Bushfires — just chance, or climate change?

With Victoria's bushfire holocaust now confirmed as Australia's worst-ever natural disaster, people are reasonably asking: are these events linked to climate change?

The short answer is yes. Major bushfires are complex phenomena, requiring the right combination of temperature, wind speed, available fuel, low humidity and low preceding rainfall if they are to reach their full savagery.

By bringing more frequent and extreme hot weather events, and increasing the likelihood of droughts, climate warming now promises to make really severe bushfires much more frequent.

In a 2007 study, the Australian Bureau of Meteorology and the CSIRO sought to put a figure on the shortening odds of bushfire catastrophe.

Relating the scientists' findings, the Canberra Times reported on February 9: "By 2020, days of extreme fire danger are forecast to increase by 5 to 25 per cent if climate change is low and by 15 to 65 per cent if it is high."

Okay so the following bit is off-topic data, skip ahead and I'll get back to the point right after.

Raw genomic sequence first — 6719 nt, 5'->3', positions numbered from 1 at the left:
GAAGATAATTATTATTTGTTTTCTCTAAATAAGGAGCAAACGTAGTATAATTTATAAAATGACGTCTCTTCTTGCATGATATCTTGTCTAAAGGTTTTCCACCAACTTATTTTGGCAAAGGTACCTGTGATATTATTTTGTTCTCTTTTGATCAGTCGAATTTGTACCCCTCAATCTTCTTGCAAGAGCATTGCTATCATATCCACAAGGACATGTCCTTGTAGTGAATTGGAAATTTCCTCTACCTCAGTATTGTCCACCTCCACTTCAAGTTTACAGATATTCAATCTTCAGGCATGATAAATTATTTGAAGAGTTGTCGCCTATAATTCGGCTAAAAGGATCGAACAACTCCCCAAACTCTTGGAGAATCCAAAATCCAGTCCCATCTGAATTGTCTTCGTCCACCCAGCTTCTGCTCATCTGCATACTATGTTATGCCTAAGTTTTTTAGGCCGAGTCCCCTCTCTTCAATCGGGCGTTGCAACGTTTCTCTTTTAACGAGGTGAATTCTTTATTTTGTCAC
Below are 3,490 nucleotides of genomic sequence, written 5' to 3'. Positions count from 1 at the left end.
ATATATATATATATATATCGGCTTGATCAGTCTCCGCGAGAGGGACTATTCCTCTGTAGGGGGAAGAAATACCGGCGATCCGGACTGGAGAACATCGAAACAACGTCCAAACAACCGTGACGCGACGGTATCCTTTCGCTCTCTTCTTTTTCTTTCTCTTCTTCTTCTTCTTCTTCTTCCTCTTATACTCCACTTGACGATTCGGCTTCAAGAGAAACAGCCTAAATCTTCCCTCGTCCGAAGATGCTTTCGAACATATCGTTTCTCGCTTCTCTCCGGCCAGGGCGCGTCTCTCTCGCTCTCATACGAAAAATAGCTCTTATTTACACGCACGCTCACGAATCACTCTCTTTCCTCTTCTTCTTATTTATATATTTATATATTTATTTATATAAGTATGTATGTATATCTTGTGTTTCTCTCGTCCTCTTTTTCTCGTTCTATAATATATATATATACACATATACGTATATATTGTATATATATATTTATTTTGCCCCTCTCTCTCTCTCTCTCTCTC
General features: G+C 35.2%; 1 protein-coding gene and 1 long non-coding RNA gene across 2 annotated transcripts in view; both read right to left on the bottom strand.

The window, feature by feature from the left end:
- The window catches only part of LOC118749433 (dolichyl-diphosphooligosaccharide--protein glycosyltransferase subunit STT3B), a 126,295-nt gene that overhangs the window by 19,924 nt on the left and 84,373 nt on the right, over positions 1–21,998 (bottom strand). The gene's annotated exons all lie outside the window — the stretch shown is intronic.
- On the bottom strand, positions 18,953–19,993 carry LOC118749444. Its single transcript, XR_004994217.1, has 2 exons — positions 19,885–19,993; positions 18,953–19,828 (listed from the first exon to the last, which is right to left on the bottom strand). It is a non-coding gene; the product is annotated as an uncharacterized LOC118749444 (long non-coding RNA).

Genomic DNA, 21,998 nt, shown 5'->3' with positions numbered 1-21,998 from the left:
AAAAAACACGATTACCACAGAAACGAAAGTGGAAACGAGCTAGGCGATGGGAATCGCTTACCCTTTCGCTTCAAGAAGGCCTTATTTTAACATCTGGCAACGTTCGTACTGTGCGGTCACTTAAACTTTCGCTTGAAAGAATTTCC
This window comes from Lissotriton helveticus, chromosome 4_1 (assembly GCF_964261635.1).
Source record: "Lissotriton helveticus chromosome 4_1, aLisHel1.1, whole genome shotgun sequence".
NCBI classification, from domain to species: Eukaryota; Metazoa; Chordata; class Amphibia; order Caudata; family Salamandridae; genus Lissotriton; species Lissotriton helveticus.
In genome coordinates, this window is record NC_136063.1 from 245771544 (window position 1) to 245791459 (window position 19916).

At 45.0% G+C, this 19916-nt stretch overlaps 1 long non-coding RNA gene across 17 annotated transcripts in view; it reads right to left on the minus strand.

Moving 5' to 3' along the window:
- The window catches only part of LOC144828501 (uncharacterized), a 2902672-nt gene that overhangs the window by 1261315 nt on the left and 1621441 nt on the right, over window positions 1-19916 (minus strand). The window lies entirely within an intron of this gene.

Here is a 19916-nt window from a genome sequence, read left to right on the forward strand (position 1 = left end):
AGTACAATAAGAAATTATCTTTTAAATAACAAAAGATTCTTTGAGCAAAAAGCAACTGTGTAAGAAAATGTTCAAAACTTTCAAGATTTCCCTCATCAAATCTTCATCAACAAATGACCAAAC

Ominously, the 2007 study predicted that the worst changes would be seen in northern NSW. Until now this region has mostly been too humid, and its temperatures too mild, for bushfires of the intensity experienced further south.

The Victorian inferno of February 7 was the culmination of more than a week of record or near-record temperatures across much of south-eastern Australia.

In Adelaide, the maximum temperature of 45.7°C on January 28 was the third-hottest day ever recorded in the city.

Maximum temperatures in the South Australian capital remained above 40°C for six consecutive days, from January 27 to February 1. The last time Adelaide had experienced six days above 40°C was as far back as 1908.

The grilling suffered by Adelaide, however, was soon to be surpassed in Victoria. In most of that state, February 7 was the hottest day on record.